SHEFFIELD TWP. — In an emergency meeting Wednesday, the Lorain County Board of Mental Health voted to spend no more than $30,000 on outside legal counsel to represent it in court in a battle over the process behind its planned merger with the county’s Alcohol and Drug Addiction Services Board.
Board members said the move was undertaken to ensure that the merger with addiction services board follows the policies and procedures set forth under Ohio law.
The mental health board had “no qualms” about the merger, said Charlie Neff, its associate director and former executive director, only about the process to create it.
“I don’t think anybody involved in this dispute wants to do anything intentionally to harm anybody,” he said following Wednesday’s meeting. “We just want to make sure this is done the way it’s supposed to be done. ... We just want to make sure that new board is able to hit the ground running and do this important work and accomplish what the people of this community expect and deserve.”
With 10 board members present, the vote was 9 to 1 in favor of a resolution spending no more than $30,000 to retain the law firm of Seeley, Savidge, Ebert, and Gourash.
Board member Dan Urbin was the lone “no” vote. He told fellow board members the cost of the matter concerned him, especially since he was convinced the board does not have a case.
“With that, for us to spend $30,000, I believe that there’s not one of us in this room that if it was their $30,000 they would spend that kind of money on this,” Urbin said, calling for better stewardship of taxpayer dollars.
Board members Jim Slone, Tim Carrion, David Ashenhurst, Debra Singleton, Denise Eacott, Karen Sutera, Regina Costantino, Hope Moon and Tracey Frierson all voted yes.
“I think we do have a case,” Slone said. Carrion agreed, saying he believed the board’s case was “outstanding,” especially given a judge’s ruling last week granting a temporary restraining order against the dissolution of the board.
The process of merging the two boards already has cost the mental health board its executive director. Prior to her resignation, which was effective Sunday, Kathleen Kern called the merger process “chaotic.”
Neff said there was disappointment with the appointment process. The law regarding such mergers is “relatively specific” about filling the newly created board’s seats with those members recommended by the two boards that will be merged, he said.
“It is a merger of two boards. It is not dissolving two boards and creating a brand new one. So the intent of the Legislature I think is pretty clear there,” Neff said. “You’re taking one agency that’s been around for more than half a century and another one that’s been around over 30 years and we’re similar in our function but we’re different in how we achieve it. So it’s about how do you take that and blend that and take the best from both to create a stronger, more unified agency to move forward.”
In brief public comments Wednesday, ADAS board member Jean Anderson “applauded the efforts” of the mental health board to ensure the process follows the law.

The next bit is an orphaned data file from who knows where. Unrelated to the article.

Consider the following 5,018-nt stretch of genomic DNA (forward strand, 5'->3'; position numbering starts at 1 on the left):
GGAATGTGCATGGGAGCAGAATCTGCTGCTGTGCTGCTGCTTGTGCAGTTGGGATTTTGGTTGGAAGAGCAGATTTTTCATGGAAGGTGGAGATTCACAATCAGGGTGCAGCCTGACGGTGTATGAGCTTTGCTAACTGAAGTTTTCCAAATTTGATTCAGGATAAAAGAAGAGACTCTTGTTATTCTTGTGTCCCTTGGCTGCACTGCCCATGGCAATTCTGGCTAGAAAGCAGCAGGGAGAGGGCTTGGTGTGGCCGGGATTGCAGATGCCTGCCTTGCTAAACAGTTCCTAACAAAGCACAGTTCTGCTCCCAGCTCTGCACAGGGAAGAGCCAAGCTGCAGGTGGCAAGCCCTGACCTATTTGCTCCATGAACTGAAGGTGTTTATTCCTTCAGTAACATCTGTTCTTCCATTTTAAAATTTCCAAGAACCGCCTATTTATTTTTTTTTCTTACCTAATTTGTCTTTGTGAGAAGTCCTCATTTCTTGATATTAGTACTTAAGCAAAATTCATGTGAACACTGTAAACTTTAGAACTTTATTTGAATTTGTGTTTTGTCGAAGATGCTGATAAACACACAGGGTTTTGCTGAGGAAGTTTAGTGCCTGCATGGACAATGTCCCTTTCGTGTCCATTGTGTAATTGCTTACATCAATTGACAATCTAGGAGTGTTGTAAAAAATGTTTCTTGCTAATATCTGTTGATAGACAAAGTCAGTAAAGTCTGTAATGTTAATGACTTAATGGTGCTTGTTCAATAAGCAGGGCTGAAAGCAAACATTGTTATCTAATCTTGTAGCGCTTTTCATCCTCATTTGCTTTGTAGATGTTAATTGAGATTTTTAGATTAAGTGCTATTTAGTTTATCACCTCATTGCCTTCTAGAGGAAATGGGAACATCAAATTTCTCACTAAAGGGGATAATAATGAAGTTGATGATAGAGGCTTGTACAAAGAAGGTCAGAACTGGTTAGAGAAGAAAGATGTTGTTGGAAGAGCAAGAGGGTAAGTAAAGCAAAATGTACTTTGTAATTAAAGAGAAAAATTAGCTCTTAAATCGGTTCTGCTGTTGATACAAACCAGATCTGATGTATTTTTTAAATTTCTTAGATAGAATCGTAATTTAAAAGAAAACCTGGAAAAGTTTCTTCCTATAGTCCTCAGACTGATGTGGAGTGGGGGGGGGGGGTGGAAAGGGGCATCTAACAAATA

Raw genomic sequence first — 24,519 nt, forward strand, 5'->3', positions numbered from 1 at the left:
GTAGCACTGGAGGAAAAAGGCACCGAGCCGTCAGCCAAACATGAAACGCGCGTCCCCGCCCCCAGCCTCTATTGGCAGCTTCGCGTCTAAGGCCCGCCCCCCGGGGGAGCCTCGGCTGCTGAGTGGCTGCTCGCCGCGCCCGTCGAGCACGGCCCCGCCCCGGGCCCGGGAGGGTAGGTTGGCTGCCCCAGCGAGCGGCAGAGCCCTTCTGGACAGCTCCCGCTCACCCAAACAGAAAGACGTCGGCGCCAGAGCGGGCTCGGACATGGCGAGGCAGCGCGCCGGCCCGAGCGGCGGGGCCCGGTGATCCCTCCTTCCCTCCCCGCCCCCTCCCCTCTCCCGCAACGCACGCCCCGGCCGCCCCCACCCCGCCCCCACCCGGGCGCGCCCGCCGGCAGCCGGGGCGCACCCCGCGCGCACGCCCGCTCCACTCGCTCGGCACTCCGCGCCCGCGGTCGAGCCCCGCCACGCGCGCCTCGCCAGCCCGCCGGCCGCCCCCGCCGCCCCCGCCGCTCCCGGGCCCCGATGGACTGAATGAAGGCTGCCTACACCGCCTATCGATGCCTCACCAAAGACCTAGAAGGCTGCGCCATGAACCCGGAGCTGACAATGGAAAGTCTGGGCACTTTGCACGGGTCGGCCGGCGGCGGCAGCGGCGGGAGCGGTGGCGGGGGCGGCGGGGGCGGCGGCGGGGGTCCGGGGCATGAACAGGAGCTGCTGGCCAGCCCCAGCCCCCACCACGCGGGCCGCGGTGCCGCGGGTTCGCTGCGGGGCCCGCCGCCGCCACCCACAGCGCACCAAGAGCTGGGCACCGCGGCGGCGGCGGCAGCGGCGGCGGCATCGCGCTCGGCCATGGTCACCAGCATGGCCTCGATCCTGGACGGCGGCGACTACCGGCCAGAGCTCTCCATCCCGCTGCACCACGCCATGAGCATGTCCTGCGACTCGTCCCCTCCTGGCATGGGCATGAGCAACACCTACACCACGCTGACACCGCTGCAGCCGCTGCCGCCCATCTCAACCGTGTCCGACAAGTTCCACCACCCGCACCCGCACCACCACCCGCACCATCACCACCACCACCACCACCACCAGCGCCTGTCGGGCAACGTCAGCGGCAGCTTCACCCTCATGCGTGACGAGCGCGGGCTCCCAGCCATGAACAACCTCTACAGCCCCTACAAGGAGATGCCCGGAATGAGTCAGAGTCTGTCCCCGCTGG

“We have to be sure these boards stay nonpolitical,” she said.
Lorain County Common Pleas Judge Chris Cook on Sunday issued a temporary restraining order and injunction against the planned merger, the day before the merger was to go into effect.
Plans for the merger were put into place by commissioners in March. Until then, Lorain County was the last of Ohio’s 88 counties to have separate mental health and addiction services boards.
A new, merged board made up of 18 members — 10 chosen by county commissioners, with another eight appointed by the Ohio Department of Mental Health and Addiction Services — was to start work Monday. Cook’s ruling put a halt to that.
Urbin, Moon, Ashenhurst, Carrion, Eacott and Sutera previously were named to the board of the merged agencies, along with 12 others.
In his ruling, Cook wrote that to grant a temporary restraining order is “predicated upon a showing that to do so would ‘be in the public interest.’”
“This Court cannot imagine many issues of greater public concern than the care and treatment of the mentally ill or (opiate)-addicted in our county,” he wrote. “The severity of these public health (crises) mitigate in favor of scrutiny — scrutiny that would be forever lost if The Mental Health Board is allowed to dissolve and be consigned to the dustbin of history.”
Cook will hear arguments from attorneys for the Board of Mental Health and commissioners at 9 a.m. Tuesday.
Neff said Wednesday the merger affects the lives of thousands of people in Lorain County who depend on mental health and addiction services. The merged board will help coordinate that care, he said.
“I spent more than 30 years with the board, I care about it and for me it’s kind of been a labor of love. And I just want to make sure these people are taken care of. And everybody here does, and that’s not always been what’s been in the paper. And that’s sad because it really doesn’t capture, you know, how deeply these people care and how much time they put in. And they get paid nothing. It’s all because they care,” Neff said.
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